alexa Water Chemistry-Articles-open-access|OMICS International|Hydrology: Current Research

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Water Chemistry-Articles-open-access

Water chemistry is the science that deals with impact of water on other elements in the environment and how other elements in this environment affect the quality of water. Water chemistry plays an important role in the health, abundance and diversity of life that lives on earth. Excessive amounts of some constituents, such as nutrients, or the lack of others, such as dissolved oxygen, can result in degraded conditions and harms life. Water is called the "universal solvent" because it dissolves more substances than any other liquid. This means that wherever water goes, either through the ground or through our bodies, it takes along valuable chemicals, minerals, and nutrients. Water chemistry mainly deals with analysing composition of water, structure and bonding of water, molecular vibration of water, symmetry of water molecules, formation of hydrogen bonding in water, structure of ice, autoionization, leveling effect of water and acid-base characters, amphiprotic nature, reactivity of water towards alkali metals; alkaline earth metals; halogens; hydrides; methane; oxides; and oxygen ions and electrolysis of water. Open access to the scientific literature means the removal of barriers (including price barriers) from accessing scholarly work. There are two parallel “roads” towards open access: Open Access articles and self-archiving. Open Access articles are immediately, freely available on their Web site, a model mostly funded by charges paid by the author (usually through a research grant). The alternative for a researcher is “self-archiving” (i.e., to publish in a traditional journal, where only subscribers have immediate access, but to make the article available on their personal and/or institutional Web sites (including so-called repositories or archives)), which is a practice allowed by many scholarly journals. Open Access raises practical and policy questions for scholars, publishers, funders, and policymakers alike, including what the return on investment is when paying an article processing fee to publish in an Open Access articles, or whether investments into institutional repositories should be made and whether self-archiving should be made mandatory, as contemplated by some funders.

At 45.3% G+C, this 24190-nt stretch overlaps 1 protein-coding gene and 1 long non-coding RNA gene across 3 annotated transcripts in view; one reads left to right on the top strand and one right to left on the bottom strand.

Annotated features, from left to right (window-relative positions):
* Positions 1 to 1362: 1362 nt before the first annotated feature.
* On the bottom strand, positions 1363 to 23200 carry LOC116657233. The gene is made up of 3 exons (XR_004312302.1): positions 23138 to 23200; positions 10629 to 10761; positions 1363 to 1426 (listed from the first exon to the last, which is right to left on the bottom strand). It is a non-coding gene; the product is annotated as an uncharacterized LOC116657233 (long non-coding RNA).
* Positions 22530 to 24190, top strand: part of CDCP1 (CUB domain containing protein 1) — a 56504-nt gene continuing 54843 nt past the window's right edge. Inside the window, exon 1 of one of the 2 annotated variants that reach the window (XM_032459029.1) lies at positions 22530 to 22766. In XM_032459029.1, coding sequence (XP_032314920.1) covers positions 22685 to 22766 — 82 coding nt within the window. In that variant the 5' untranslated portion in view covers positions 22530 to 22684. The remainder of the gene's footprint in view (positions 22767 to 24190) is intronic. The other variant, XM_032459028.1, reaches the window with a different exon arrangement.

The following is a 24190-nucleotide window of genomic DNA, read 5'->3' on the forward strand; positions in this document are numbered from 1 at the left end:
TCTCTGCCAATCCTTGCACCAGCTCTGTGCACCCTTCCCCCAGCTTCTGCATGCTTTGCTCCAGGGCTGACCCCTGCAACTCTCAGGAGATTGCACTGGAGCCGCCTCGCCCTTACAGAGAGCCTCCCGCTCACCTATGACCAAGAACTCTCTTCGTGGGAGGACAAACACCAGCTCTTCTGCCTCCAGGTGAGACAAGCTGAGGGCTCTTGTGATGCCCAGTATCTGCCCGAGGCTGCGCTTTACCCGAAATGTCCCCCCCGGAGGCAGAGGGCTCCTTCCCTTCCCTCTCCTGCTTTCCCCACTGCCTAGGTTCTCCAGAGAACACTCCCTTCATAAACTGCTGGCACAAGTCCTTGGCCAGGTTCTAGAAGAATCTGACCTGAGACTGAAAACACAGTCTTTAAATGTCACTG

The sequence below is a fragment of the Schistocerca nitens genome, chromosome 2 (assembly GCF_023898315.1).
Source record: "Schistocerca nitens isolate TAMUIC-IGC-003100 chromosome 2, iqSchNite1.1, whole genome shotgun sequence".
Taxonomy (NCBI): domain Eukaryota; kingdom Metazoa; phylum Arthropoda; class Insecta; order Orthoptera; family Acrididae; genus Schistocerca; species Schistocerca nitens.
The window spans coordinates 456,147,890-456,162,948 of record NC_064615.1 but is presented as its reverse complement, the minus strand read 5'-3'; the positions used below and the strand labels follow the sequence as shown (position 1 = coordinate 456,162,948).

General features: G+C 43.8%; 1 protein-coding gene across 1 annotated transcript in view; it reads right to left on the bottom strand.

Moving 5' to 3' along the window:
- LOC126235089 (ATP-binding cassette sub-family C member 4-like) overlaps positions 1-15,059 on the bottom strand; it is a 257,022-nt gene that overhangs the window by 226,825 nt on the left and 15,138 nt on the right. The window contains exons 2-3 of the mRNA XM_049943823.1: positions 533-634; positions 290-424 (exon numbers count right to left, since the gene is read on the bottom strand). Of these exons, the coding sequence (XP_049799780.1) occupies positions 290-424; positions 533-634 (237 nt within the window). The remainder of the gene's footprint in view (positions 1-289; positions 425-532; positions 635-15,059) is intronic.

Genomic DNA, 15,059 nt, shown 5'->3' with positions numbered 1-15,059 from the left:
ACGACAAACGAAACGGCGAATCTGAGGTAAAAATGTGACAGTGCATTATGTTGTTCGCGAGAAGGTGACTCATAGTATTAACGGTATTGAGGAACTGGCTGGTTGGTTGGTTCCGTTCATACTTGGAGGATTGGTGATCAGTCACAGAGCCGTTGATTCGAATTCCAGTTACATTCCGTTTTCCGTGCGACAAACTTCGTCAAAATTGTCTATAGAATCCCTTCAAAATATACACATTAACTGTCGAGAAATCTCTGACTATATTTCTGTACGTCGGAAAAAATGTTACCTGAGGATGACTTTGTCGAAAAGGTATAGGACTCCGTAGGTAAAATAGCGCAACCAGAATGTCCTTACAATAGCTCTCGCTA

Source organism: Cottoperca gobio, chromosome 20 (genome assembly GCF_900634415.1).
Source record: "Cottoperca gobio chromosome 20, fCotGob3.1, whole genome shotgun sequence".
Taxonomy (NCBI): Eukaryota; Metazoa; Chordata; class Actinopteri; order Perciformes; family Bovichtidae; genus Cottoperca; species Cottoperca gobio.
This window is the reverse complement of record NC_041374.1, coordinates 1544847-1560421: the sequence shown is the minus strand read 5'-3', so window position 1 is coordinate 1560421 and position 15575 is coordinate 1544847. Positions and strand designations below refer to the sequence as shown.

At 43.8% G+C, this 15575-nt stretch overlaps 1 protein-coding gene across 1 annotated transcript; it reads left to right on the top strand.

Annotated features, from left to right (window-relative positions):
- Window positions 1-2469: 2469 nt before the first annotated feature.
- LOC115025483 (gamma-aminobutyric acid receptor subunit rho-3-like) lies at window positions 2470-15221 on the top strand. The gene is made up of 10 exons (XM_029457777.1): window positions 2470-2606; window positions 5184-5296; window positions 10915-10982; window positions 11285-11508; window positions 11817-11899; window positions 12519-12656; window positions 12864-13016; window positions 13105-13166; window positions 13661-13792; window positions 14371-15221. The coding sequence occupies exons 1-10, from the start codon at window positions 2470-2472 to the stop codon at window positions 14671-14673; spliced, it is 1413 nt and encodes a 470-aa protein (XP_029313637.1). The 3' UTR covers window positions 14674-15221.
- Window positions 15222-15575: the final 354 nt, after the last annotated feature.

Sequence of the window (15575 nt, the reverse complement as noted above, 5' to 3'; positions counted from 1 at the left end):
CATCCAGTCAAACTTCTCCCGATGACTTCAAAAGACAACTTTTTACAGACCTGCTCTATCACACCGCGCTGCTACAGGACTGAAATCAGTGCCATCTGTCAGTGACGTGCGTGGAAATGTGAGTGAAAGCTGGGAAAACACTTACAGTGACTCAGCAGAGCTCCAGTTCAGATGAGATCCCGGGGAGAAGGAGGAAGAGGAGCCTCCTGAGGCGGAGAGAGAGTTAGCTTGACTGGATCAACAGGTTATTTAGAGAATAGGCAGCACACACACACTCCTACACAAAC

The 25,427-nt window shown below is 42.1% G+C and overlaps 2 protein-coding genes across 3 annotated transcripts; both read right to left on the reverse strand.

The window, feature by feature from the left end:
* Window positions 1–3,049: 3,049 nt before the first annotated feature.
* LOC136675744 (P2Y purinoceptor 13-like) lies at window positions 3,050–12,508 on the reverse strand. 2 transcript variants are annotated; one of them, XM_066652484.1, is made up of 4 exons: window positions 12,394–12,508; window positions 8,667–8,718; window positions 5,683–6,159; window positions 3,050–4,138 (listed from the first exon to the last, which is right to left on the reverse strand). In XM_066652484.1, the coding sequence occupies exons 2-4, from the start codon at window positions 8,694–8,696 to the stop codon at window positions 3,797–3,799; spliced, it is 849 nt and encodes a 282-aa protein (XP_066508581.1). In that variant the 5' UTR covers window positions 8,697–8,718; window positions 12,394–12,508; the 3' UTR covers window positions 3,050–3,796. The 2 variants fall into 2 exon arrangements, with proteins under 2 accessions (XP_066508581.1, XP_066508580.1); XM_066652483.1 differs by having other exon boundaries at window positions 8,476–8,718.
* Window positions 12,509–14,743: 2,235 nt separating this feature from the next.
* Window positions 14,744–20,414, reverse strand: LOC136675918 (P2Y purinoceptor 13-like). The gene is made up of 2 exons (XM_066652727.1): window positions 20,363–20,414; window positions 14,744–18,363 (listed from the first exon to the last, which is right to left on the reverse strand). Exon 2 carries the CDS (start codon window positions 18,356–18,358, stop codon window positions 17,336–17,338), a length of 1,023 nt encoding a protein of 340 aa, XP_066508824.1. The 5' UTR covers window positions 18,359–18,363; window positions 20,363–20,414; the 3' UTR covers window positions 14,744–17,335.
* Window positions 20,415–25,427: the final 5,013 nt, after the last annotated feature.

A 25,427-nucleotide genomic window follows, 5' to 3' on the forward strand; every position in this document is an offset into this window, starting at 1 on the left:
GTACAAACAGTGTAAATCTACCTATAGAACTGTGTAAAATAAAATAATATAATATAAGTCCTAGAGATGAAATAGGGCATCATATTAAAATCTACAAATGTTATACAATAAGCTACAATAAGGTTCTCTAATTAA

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Last date updated on June, 2014

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